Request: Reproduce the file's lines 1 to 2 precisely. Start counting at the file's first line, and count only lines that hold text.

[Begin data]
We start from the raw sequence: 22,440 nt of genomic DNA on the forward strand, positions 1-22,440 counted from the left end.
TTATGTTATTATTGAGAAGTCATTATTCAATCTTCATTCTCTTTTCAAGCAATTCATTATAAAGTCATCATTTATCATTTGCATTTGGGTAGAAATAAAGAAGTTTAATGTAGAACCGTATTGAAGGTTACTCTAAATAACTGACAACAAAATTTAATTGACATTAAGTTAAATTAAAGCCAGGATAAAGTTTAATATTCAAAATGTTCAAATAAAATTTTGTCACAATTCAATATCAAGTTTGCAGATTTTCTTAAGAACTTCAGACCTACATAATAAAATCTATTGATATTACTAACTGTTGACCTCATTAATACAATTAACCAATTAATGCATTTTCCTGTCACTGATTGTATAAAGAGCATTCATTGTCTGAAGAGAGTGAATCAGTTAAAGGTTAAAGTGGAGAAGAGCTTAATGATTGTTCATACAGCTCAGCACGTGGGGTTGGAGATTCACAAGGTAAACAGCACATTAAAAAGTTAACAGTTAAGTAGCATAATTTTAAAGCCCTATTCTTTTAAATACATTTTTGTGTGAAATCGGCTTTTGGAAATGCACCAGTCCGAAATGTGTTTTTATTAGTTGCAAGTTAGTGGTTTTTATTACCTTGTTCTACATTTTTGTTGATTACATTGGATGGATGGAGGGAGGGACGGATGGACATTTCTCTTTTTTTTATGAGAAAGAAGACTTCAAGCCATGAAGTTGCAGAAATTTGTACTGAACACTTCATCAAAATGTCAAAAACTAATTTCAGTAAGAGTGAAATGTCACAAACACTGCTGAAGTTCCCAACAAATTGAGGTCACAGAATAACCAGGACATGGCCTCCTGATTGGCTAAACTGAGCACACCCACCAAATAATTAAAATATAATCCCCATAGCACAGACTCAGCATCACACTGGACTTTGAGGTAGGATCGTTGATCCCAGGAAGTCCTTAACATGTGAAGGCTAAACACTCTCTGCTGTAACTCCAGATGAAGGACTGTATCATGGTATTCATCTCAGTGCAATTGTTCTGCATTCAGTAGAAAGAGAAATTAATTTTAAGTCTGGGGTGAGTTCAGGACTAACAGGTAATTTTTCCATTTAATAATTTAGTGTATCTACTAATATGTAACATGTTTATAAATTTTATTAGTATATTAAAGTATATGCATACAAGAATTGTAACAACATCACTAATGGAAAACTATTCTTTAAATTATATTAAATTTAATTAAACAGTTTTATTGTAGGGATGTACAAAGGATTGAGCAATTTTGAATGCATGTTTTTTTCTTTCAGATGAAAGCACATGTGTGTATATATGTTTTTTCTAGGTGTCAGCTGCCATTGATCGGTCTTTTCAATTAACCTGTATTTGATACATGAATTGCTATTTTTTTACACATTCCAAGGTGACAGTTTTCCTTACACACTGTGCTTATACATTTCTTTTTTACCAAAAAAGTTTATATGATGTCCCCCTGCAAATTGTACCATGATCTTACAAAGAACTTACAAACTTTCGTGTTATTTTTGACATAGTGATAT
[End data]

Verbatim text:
We start from the raw sequence: 22,440 nt of genomic DNA on the forward strand, positions 1-22,440 counted from the left end.
TTATGTTATTATTGAGAAGTCATTATTCAATCTTCATTCTCTTTTCAAGCAATTCATTATAAAGTCATCATTTATCATTTGCATTTGGGTAGAAATAAAGAAGTTTAATGTAGAACCGTATTGAAGGTTACTCTAAATAACTGACAACAAAATTTAATTGACATTAAGTTAAATTAAAGCCAGGATAAAGTTTAATATTCAAAATGTTCAAATAAAATTTTGTCACAATTCAATATCAAGTTTGCAGATTTTCTTAAGAACTTCAGACCTACATAATAAAATCTATTGATATTACTAACTGTTGACCTCATTAATACAATTAACCAATTAATGCATTTTCCTGTCACTGATTGTATAAAGAGCATTCATTGTCTGAAGAGAGTGAATCAGTTAAAGGTTAAAGTGGAGAAGAGCTTAATGATTGTTCATACAGCTCAGCACGTGGGGTTGGAGATTCACAAGGTAAACAGCACATTAAAAAGTTAACAGTTAAGTAGCATAATTTTAAAGCCCTATTCTTTTAAATACATTTTTGTGTGAAATCGGCTTTTGGAAATGCACCAGTCCGAAATGTGTTTTTATTAGTTGCAAGTTAGTGGTTTTTATTACCTTGTTCTACATTTTTGTTGATTACATTGGATGGATGGAGGGAGGGACGGATGGACATTTCTCTTTTTTTTATGAGAAAGAAGACTTCAAGCCATGAAGTTGCAGAAATTTGTACTGAACACTTCATCAAAATGTCAAAAACTAATTTCAGTAAGAGTGAAATGTCACAAACACTGCTGAAGTTCCCAACAAATTGAGGTCACAGAATAACCAGGACATGGCCTCCTGATTGGCTAAACTGAGCACACCCACCAAATAATTAAAATATAATCCCCATAGCACAGACTCAGCATCACACTGGACTTTGAGGTAGGATCGTTGATCCCAGGAAGTCCTTAACATGTGAAGGCTAAACACTCTCTGCTGTAACTCCAGATGAAGGACTGTATCATGGTATTCATCTCAGTGCAATTGTTCTGCATTCAGTAGAAAGAGAAATTAATTTTAAGTCTGGGGTGAGTTCAGGACTAACAGGTAATTTTTCCATTTAATAATTTAGTGTATCTACTAATATGTAACATGTTTATAAATTTTATTAGTATATTAAAGTATATGCATACAAGAATTGTAACAACATCACTAATGGAAAACTATTCTTTAAATTATATTAAATTTAATTAAACAGTTTTATTGTAGGGATGTACAAAGGATTGAGCAATTTTGAATGCATGTTTTTTTCTTTCAGATGAAAGCACATGTGTGTATATATGTTTTTTCTAGGTGTCAGCTGCCATTGATCGGTCTTTTCAATTAACCTGTATTTGATACATGAATTGCTATTTTTTTACACATTCCAAGGTGACAGTTTTCCTTACACACTGTGCTTATACATTTCTTTTTTACCAAAAAAGTTTATATGATGTCCCCCTGCAAATTGTACCATGATCTTACAAAGAACTTACAAACTTTCGTGTTATTTTTGACATAGTGATAT